The Bedford files

“That Goofy Foot is some dog,” raves Ed Bedford. “So much crispy melted cheese you can’t see no dawg at first.”
  • “That Goofy Foot is some dog,” raves Ed Bedford. “So much crispy melted cheese you can’t see no dawg at first.”

Boy, so many good places to choose from, from O’side to the Other Side of the line. The major discovery for me has been the incredible bargains you can get in the exploding world of Happy Hour. From Bertrand at Mr. A’s to the Plaza Bar at the Westgate Hotel; get there at the right time, and you’ll come out under a Hamilton poorer, but pampered, fed, spoiled like a rich guy.

The other thing that’s popping right now is TJ. Eateries that go into foods from Aztec and Mayan times, combining with Spanish and Chinese influences — and beer and wine that’s actually made right on the Baja spot — take the idea of locovore to new heights. From that first snail pizza I had at El Taller near the bullring, I knew Tijuana was in a state of, well, ferment.

Cervezas Mamut
Pasaje Rodríguez #29, Zona Centro, Tijuana, 011-52-664-685-0137

This little jewel — okay, still a rough diamond — in Pasaje Rodríguez off Revolución in Tijuana has cheap food, yes, beer brewed right here under the stairs, but above all, atmosphere. Poets come and bleed beautifully, singers too. You just sit at a clump of tables in this long commercial passage and try to keep up with, well, basically Mexican culture en vivo before your very eyes. Mario Cano does good chicken breast and papas, and Juan José Quesada is right there making his beer. Soon he’ll be making wine, too, he says. But that’s it. The whole place is in ferment. Think Paris, Piaf, back in the day.

Plaza Bar
1055 Second Avenue, Downtown San Diego, 619-238-1818

The Westgate Hotel

1055 Second Avenue, Downtown San Diego

All praise to Happy Hour and Richard Nixon! Happy Hour lets you in to this 18th-century tapestry-covered palace they say was built to accommodate the hoped-for Republican Convention of 1972. It’s the Plaza Bar at the Westgate Hotel. The place is all chandeliers and grand pianos and marble tables. The HH deal? Seven, seven, seven: $7 cocktails, $7 appetizers, 7 days a week. And the food choices are good. Like, when I was in, they had satays with peanut sauce (you got beef, shrimp, chicken sticks), three sirloin sliders, dim sum, a California cheese platter, or a “Spanish platter” (serrano ham, cured pork loin, chorizo sarta, Pamplona morcilla sausage, and salchicha de vic, maybe 60 pieces of sausage on a thick marble platter), plus hey, a bowl of picholine olives — and for seven buckeroos? All praise to Happy Hours!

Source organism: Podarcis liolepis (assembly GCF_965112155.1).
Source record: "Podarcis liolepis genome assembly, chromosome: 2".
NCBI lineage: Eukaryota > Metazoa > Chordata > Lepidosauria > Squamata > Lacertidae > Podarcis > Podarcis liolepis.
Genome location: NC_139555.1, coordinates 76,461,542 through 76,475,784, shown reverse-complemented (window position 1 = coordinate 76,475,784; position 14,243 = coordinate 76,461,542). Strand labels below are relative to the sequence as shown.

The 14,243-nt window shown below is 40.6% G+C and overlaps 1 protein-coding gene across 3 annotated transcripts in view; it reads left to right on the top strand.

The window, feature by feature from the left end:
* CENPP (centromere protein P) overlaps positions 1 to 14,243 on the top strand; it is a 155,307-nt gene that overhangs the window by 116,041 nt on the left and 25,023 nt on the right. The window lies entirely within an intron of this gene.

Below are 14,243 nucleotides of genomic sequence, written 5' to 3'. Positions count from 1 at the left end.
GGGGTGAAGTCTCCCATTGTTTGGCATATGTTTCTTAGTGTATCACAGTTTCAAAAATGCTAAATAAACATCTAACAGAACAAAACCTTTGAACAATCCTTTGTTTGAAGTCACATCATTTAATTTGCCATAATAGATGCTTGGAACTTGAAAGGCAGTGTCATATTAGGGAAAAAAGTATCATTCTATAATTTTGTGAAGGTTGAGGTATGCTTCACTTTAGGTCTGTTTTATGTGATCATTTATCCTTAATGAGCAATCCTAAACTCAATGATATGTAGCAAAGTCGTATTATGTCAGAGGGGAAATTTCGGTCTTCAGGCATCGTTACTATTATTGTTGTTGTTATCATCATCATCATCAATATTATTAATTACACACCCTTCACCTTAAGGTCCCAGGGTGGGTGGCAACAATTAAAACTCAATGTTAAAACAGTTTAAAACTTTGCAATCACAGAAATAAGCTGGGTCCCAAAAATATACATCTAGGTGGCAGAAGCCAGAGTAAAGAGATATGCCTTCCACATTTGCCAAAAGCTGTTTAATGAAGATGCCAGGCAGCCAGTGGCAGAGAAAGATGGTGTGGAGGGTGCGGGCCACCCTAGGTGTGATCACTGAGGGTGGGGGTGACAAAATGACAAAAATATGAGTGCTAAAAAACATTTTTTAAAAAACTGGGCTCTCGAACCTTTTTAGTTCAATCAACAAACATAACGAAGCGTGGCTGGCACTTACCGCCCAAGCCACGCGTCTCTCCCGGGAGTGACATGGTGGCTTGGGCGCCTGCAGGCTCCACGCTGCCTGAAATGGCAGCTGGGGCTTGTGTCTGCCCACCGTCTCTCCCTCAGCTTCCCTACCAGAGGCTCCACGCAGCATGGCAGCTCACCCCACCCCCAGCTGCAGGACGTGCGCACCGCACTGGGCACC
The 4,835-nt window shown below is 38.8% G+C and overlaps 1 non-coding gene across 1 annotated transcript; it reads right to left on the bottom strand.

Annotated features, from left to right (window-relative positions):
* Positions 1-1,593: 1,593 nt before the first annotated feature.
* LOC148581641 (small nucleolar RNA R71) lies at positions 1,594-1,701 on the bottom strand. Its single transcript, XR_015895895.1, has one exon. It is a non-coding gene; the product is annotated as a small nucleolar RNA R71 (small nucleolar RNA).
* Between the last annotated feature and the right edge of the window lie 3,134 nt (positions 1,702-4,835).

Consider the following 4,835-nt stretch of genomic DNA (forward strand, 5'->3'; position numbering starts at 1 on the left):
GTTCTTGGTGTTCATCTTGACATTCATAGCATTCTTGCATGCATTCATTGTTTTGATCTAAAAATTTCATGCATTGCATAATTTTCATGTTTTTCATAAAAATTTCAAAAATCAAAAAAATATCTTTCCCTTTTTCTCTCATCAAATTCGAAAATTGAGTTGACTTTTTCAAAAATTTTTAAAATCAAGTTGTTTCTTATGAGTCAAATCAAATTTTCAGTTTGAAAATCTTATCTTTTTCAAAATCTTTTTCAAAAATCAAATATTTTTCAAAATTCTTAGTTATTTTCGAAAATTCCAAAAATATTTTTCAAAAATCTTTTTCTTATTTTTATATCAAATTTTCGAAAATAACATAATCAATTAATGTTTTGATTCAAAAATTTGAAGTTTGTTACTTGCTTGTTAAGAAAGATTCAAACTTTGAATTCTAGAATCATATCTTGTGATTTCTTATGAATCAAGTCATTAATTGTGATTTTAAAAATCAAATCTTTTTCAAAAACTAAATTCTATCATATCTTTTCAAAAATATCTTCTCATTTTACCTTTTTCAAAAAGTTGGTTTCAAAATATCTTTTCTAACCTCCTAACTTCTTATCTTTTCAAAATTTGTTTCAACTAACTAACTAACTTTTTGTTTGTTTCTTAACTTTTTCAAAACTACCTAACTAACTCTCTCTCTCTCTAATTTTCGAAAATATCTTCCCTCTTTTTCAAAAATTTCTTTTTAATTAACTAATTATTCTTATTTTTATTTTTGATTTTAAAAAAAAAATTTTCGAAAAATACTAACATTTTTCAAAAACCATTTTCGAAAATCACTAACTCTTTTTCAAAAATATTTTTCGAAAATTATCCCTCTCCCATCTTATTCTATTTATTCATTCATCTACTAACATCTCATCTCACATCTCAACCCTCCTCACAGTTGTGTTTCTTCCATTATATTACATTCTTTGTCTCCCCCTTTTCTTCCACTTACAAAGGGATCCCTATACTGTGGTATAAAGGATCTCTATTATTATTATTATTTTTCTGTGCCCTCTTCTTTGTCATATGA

It’s A Dog’s World

Catch them if you can. Bessie Johnson, the owner, is from the South, so y’all know the cookin’s gonna be easy. But “It’s a Dog’s World” food truck, often at Mission Brewery, 1441 L Street, East Village, goes beyond standard sausage and bun to really original. Like the Thai One on Dog has Thai veggie salad and Sriracha sauce. “Ain’t No Shrinking Violet” has sunny-side-up egg, chorizo, spinach, cilantro salad, and manchego cheese inside. “Goofy Foot Dog” has four cheeses with macaroni, queso, and chives. Really, that Goofy Foot is some dog. So much crispy melted cheese you can’t see no dawg at first. Plus plenty of salad leaves. Most dogs cost around six bucks. They also do sliders, some with mango and pineapple. The grilled beef, the tangy gouda, and the sweet mango meat make a beautiful little combination of sweet and savory.


137 West D Street, Encinitas

(Has gone out of business since this article was published.)


Kealani is a real person. She’s real Hawaiian and a real character. And her restaurant is a real gathering spot for all walks. She cooks a free hot meal for the homeless every Wednesday, and she also closes early for hula classes. She’s a dog whisperer.

She also makes great pork adobo — basically pork steeped in a garlic-and-vinegar marinade. And yes, it’s Filipino, not strictly Hawaiian. “But that’s what Hawaii is all about,” Kealani says. “It’s a crossroads.”